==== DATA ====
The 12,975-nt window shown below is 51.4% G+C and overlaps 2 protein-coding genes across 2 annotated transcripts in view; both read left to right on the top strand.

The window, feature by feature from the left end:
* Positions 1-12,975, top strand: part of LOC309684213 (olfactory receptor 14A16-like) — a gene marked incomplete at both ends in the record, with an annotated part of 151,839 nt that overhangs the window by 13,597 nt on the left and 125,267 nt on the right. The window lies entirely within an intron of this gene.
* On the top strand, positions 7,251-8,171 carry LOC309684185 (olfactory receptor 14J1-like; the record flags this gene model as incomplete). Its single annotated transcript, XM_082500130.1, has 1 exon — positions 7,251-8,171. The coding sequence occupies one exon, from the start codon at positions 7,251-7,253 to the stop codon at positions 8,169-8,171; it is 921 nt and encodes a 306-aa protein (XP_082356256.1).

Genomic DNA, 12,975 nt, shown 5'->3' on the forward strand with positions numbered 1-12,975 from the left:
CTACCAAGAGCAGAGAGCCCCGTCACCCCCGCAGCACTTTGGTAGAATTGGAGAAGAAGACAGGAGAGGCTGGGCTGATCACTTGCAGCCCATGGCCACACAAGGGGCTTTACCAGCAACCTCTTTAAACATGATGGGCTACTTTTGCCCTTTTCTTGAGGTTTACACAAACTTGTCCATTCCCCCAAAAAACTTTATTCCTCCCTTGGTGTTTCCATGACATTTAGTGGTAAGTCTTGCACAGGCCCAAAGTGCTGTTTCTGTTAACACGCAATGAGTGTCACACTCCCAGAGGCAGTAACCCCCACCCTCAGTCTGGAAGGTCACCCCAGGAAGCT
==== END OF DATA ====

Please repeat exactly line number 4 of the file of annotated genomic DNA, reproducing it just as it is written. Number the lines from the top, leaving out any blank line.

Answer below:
* On the top strand, positions 7,251-8,171 carry LOC309684185 (olfactory receptor 14J1-like; the record flags this gene model as incomplete). Its single annotated transcript, XM_082500130.1, has 1 exon — positions 7,251-8,171. The coding sequence occupies one exon, from the start codon at positions 7,251-7,253 to the stop codon at positions 8,169-8,171; it is 921 nt and encodes a 306-aa protein (XP_082356256.1).